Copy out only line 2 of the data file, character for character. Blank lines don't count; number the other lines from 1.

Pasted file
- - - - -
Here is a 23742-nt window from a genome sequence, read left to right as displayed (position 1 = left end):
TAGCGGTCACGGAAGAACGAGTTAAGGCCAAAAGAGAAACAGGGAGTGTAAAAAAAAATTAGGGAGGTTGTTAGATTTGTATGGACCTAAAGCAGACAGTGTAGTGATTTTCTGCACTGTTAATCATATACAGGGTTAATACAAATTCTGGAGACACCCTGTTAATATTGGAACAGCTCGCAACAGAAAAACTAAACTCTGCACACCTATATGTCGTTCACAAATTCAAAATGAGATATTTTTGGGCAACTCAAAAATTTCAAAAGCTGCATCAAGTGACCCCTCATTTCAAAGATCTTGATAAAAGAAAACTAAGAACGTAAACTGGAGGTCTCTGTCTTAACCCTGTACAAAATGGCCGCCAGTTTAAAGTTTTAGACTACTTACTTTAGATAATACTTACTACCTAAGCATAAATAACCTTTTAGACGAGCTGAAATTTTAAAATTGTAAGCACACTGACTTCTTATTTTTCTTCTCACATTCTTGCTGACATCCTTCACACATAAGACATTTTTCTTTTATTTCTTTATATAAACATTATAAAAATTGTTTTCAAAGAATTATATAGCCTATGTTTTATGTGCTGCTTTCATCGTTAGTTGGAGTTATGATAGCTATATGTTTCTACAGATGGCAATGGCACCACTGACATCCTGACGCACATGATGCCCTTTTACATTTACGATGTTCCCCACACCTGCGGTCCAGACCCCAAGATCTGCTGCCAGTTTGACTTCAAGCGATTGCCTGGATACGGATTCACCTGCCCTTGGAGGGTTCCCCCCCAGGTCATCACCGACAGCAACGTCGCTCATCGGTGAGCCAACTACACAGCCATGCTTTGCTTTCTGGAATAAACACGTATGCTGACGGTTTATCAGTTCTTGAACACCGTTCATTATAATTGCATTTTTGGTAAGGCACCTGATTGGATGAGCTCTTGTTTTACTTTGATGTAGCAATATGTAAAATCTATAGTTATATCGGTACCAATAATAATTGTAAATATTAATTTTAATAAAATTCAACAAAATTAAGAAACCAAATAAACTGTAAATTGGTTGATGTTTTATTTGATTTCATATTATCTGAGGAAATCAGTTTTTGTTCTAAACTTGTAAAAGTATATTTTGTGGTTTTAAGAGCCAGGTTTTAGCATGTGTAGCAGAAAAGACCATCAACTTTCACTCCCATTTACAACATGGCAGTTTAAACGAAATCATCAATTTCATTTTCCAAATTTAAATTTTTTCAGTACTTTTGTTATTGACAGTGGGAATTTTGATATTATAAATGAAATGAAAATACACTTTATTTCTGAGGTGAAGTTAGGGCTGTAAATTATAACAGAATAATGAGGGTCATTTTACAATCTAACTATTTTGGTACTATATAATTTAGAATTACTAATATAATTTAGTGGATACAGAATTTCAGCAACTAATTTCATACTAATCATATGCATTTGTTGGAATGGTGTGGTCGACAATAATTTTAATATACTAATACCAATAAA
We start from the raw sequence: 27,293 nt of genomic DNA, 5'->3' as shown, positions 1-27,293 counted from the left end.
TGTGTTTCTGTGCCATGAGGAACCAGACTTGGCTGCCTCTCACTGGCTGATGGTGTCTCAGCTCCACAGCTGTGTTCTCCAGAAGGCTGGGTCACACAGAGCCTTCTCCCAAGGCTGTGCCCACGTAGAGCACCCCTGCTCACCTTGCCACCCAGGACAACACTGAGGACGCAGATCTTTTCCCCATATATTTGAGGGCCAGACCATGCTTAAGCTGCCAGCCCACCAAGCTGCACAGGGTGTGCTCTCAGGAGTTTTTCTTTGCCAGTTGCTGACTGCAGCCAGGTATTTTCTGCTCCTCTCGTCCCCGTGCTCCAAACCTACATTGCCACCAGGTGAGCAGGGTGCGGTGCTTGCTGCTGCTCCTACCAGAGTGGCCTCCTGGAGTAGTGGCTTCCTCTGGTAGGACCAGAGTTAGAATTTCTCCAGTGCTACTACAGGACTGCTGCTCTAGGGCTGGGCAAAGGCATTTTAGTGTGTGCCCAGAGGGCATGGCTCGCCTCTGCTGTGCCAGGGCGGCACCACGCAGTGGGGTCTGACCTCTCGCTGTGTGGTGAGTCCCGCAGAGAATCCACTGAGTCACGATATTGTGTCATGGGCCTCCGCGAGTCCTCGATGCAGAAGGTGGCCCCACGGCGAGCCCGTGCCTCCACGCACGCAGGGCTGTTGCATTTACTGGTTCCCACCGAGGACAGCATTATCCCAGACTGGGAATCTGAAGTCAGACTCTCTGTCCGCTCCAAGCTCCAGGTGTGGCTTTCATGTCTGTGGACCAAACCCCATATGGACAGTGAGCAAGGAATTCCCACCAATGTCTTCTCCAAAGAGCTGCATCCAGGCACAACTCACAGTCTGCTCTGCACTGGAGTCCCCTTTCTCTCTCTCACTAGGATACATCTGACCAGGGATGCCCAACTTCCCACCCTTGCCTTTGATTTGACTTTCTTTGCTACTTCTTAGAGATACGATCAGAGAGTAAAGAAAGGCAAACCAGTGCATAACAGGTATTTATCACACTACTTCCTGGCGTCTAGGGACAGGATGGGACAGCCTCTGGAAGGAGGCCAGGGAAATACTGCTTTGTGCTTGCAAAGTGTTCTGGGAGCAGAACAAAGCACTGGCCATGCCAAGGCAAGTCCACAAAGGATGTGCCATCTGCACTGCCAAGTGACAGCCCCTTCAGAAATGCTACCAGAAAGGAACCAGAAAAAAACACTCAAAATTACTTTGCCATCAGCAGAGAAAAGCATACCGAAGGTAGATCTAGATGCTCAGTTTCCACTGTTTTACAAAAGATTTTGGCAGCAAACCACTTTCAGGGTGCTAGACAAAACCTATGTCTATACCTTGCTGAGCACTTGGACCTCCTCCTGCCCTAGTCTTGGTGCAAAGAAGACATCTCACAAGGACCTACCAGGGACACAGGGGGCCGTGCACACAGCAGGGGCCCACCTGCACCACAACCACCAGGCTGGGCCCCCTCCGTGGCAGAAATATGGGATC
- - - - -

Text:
TAGCGGTCACGGAAGAACGAGTTAAGGCCAAAAGAGAAACAGGGAGTGTAAAAAAAAATTAGGGAGGTTGTTAGATTTGTATGGACCTAAAGCAGACAGTGTAGTGATTTTCTGCACTGTTAATCATATACAGGGTTAATACAAATTCTGGAGACACCCTGTTAATATTGGAACAGCTCGCAACAGAAAAACTAAACTCTGCACACCTATATGTCGTTCACAAATTCAAAATGAGATATTTTTGGGCAACTCAAAAATTTCAAAAGCTGCATCAAGTGACCCCTCATTTCAAAGATCTTGATAAAAGAAAACTAAGAACGTAAACTGGAGGTCTCTGTCTTAACCCTGTACAAAATGGCCGCCAGTTTAAAGTTTTAGACTACTTACTTTAGATAATACTTACTACCTAAGCATAAATAACCTTTTAGACGAGCTGAAATTTTAAAATTGTAAGCACACTGACTTCTTATTTTTCTTCTCACATTCTTGCTGACATCCTTCACACATAAGACATTTTTCTTTTATTTCTTTATATAAACATTATAAAAATTGTTTTCAAAGAATTATATAGCCTATGTTTTATGTGCTGCTTTCATCGTTAGTTGGAGTTATGATAGCTATATGTTTCTACAGATGGCAATGGCACCACTGACATCCTGACGCACATGATGCCCTTTTACATTTACGATGTTCCCCACACCTGCGGTCCAGACCCCAAGATCTGCTGCCAGTTTGACTTCAAGCGATTGCCTGGATACGGATTCACCTGCCCTTGGAGGGTTCCCCCCCAGGTCATCACCGACAGCAACGTCGCTCATCGGTGAGCCAACTACACAGCCATGCTTTGCTTTCTGGAATAAACACGTATGCTGACGGTTTATCAGTTCTTGAACACCGTTCATTATAATTGCATTTTTGGTAAGGCACCTGATTGGATGAGCTCTTGTTTTACTTTGATGTAGCAATATGTAAAATCTATAGTTATATCGGTACCAATAATAATTGTAAATATTAATTTTAATAAAATTCAACAAAATTAAGAAACCAAATAAACTGTAAATTGGTTGATGTTTTATTTGATTTCATATTATCTGAGGAAATCAGTTTTTGTTCTAAACTTGTAAAAGTATATTTTGTGGTTTTAAGAGCCAGGTTTTAGCATGTGTAGCAGAAAAGACCATCAACTTTCACTCCCATTTACAACATGGCAGTTTAAACGAAATCATCAATTTCATTTTCCAAATTTAAATTTTTTCAGTACTTTTGTTATTGACAGTGGGAATTTTGATATTATAAATGAAATGAAAATACACTTTATTTCTGAGGTGAAGTTAGGGCTGTAAATTATAACAGAATAATGAGGGTCATTTTACAATCTAACTATTTTGGTACTATATAATTTAGAATTACTAATATAATTTAGTGGATACAGAATTTCAGCAACTAATTTCATACTAATCATATGCATTTGTTGGAATGGTGTGGTCGACAATAATTTTAATATACTAATACCAATAAA